Mock draft wasn’t supposed to fully arrive until May but, with the NBA in hiatus as a result of the COVID-19 pandemic, the draft is very much in limbo. On one hand, college prospects have now completed their seasons and, as a result, it is almost easier to evaluate them as “finished products.” On the other, pre-draft activities will be at the mercy of nationwide best practices (and the revised NBA calendar), leaving a great deal of uncertainty.
With that as the backdrop, Sam Vecenie of The Athletic put forth a new mock draft on Thursday morning, noting that “the only certainty right now is uncertainty.” That definitely feels true but, through the lens of the Atlanta Hawks, we’ll examine many scenarios in the coming months and, in this mock exercise, Vecenie sends Auburn wing Isaac Okoro back to Atlanta with the No. 7 pick.
The Hawks need two things: help on the wing and more defensive talent. Those are the skills they have to put around Trae Young. At the trade deadline, they went about shoring up the center position defensively by acquiring Clint Capela. Now they can do that in the draft by taking Okoro. Really, Okoro is just a winning player. He makes all of the little plays across the court, including playing great defense both on ball and in a team construct. In fact, I think he’s one of the best defenders across college hoops despite only being 18. That Auburn won a lot of close games this year isn’t an accident. The Tigers got timely scoring from some of their older guards, and Okoro helped them manufacture points through effort, athleticism and an incredibly high feel for the game. It’s also not an accident that they looked like a mess when Okoro missed a few games due to injury in February.
Okoro is a local product, playing high school basketball at McEachern, and Vecenie is accurate in describing the freshman as a “winning player.” He is a fantastic defender, both currently and looking forward, and his passing and basketball IQ really jump out when evaluating him.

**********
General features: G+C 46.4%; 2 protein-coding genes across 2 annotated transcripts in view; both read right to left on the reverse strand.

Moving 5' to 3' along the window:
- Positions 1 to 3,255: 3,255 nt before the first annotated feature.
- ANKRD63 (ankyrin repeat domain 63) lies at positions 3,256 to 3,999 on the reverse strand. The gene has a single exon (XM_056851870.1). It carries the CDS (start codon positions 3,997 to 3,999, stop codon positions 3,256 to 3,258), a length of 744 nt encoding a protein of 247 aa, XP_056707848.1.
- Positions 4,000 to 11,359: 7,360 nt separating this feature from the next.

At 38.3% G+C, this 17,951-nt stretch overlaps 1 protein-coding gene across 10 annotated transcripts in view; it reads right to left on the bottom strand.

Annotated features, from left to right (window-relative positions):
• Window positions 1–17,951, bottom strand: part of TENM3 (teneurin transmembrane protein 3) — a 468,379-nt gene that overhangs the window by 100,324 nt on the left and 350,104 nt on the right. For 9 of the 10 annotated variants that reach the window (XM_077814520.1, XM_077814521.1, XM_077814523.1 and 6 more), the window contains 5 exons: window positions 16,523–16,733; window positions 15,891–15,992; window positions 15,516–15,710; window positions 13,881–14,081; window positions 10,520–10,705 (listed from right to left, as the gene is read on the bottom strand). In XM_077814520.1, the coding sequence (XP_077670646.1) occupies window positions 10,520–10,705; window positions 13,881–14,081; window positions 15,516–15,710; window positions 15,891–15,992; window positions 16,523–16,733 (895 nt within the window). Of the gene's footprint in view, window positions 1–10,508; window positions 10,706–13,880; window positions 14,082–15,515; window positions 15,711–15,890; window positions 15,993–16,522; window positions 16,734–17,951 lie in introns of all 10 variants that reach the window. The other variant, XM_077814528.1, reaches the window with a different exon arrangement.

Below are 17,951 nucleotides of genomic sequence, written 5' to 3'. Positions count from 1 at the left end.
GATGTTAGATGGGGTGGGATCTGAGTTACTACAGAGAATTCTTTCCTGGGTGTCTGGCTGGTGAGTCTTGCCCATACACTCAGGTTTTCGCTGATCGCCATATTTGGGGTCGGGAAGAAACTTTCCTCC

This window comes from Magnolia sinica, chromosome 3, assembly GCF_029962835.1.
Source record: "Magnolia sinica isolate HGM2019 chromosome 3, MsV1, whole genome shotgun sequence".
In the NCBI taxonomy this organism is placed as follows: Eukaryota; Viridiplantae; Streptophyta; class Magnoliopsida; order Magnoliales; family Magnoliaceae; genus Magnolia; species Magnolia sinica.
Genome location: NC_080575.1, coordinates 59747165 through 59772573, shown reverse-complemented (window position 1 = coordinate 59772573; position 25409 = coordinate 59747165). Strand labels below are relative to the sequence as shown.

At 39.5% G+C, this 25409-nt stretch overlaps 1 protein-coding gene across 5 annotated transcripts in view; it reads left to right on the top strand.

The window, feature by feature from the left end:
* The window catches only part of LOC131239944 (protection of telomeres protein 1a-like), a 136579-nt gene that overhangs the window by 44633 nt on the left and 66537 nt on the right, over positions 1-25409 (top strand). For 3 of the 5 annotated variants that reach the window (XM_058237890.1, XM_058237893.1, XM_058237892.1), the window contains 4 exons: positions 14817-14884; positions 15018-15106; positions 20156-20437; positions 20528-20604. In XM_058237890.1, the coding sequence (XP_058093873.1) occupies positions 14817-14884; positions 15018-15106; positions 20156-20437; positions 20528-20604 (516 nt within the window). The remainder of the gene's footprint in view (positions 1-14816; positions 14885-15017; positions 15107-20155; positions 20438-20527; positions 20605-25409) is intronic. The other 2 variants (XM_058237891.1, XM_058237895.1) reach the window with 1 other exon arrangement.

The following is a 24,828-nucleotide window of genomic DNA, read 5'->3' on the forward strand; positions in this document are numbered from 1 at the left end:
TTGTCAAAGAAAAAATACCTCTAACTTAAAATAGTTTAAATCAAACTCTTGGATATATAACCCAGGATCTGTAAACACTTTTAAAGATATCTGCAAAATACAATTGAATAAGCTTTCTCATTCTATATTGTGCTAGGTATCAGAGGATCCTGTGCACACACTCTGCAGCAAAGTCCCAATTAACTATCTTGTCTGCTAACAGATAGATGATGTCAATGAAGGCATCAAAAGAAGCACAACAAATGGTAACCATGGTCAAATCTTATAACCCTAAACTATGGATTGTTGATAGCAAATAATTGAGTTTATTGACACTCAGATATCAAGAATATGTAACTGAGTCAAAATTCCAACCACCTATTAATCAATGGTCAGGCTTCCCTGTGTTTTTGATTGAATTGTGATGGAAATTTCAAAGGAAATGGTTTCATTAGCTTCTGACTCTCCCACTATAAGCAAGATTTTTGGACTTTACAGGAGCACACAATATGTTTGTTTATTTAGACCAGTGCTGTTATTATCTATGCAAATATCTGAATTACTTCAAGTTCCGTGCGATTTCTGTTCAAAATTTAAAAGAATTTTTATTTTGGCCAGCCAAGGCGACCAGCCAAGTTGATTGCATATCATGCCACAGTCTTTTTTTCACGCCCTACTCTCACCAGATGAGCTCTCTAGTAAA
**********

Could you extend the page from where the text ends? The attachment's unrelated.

With that said, there is at least one glaring weakness (as with many prospects in this weak draft) that will scare people, and Vecenie addressed it.
I really can’t imagine someone better for the Hawks, even if I do have some real questions about Okoro’s offense long-term. While he is one of the best above-the-rim finishers in the country, his jump shot is still kind of a mess. He shot 29 percent from 3 this year, and has some real mechanical questions that he’s going to have to work out. Shooting is the key skill for him. Offensively, he’ll go as far as the jumper goes. Still, given the way that he impacts winning, I’d expect someone to take the plunge on him somewhere in the mid-lottery.
Atlanta desperately needs shooting and, well, Okoro wouldn’t fix that need. What he would bring, though, is aptitude in virtually every other area and that is worth mentioning. If the Hawks were to get unlucky and slide down to No. 7 overall, Okoro would very reasonably be in play. He projects as a high-quality role player in the future but, in this class, there is nothing wrong with that outcome with the No. 7 pick.
In addition, Vecenie very clearly notes that this mock “is almost entirely about what I’m hearing from sources about draft ranges on specific players, as opposed to it more being about where I am on players.” That seemingly indicates that Okoro is someone who could very much land in this area of the board and, with the hometown connection and his defensive tools, it probably won’t be the last time Okoro is pegged to Atlanta.